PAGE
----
Long-term planning needed for fight against AIDS epidemic – UNAIDS
Real success in the global response to the AIDS epidemic can only be achieved if a long-term perspective is fully integrated into planning and action, the head of the United Nations AIDS programme said at a conference taking place in Rio de Janeiro this week.
The 3rd International AIDS Conference on HIV Pathogenesis and Treatment, which runs from July 24 to July 27, brings together leading AIDS researchers, activities and policy makers to discuss recent advances in HIV/AIDS research and ways of translating research findings into practice.
“As we take emergency actions to ensure universal access to HIV prevention and treatment, we must also establish systems critical to achieving longer-term solutions, such as vaccine and microbicides,” Dr. Peter Piot, Executive Director of the Joint United Nations Programme on HIV/AIDS, said at conference.
“We need to ask if our planning will make a difference in five years – as well as in 20 years,” he added.
While in Brazil, Dr. Piot will also meet with government officials and civil groups. Brazil was the first developing country to achieve universal access to HIV treatment, as well as prevention and diagnosis services, and the government guarantees access to free antiviral therapy to anyone with advanced HIV infection requiring treatment.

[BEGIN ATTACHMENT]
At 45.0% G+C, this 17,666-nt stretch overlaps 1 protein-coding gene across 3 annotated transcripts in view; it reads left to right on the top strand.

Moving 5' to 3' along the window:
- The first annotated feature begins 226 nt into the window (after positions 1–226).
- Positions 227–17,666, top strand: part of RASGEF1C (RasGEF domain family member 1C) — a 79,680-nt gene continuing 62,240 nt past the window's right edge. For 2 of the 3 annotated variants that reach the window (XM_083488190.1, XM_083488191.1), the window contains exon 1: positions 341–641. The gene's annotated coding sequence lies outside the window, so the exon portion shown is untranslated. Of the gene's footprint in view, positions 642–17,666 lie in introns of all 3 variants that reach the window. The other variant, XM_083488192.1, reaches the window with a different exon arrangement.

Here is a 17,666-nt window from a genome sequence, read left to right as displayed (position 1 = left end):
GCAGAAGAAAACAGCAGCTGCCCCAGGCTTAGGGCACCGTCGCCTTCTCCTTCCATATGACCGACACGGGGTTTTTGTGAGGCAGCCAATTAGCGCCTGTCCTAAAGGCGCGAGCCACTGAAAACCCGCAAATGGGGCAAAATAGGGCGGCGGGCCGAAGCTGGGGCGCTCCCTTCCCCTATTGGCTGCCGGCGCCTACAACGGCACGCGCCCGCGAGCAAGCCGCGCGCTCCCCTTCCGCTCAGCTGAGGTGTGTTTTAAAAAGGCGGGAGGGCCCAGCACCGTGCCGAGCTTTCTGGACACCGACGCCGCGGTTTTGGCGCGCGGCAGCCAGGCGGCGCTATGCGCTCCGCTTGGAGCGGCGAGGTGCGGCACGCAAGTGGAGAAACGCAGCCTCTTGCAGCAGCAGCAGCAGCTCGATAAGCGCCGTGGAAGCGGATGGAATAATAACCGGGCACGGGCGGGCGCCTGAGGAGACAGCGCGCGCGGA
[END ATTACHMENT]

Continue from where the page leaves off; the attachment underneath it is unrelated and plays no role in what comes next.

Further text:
Later on Tuesday, UNAIDS said that results of a trial examining the potential link between male circumcision and a lower risk of HIV acquisition showed promising protective effects, but it also emphasized that more research was needed to confirm that the findings could be reproduced and whether or not they had more general application.
The trial was carried out in Gauteng province in South Africa among men aged 18-24 and was funded by the French Agence Nationale de Recherches sur le SIDA (ANRS).
The findings from two ongoing trials in Uganda and Kenya, funded by the U.S. National Institutes of Health, would be important to clarify the relationship between male circumcision and HIV in differing social and cultural contexts, UNAIDS said.
It also said that recommending male circumcision services as part of HIV prevention programmes would be premature. However, there is heightened interest from governments and the general public in male circumcision in a number of African countries, and news of the trial results presented today may increase demand for male circumcision services, it added.
At the opening of the conference on Sunday, Stephen Lewis, the UN Envoy on HIV/AIDS in Africa questioned the results of the recent G8 Summit when it came to addressing the AIDS pandemic, stating that an “insurmountable burden” of over $200 billion of debt was crippling the battle against poverty and the pandemic. Sub-Saharan Africa has just over 10 per cent of the world’s population, but is home to more than 60 per cent of all people living with HIV.
Mr. Lewis also challenged scientists to engage in a campaign of advocacy and he stressed the need to eliminate gender inequality in the fight against AIDS.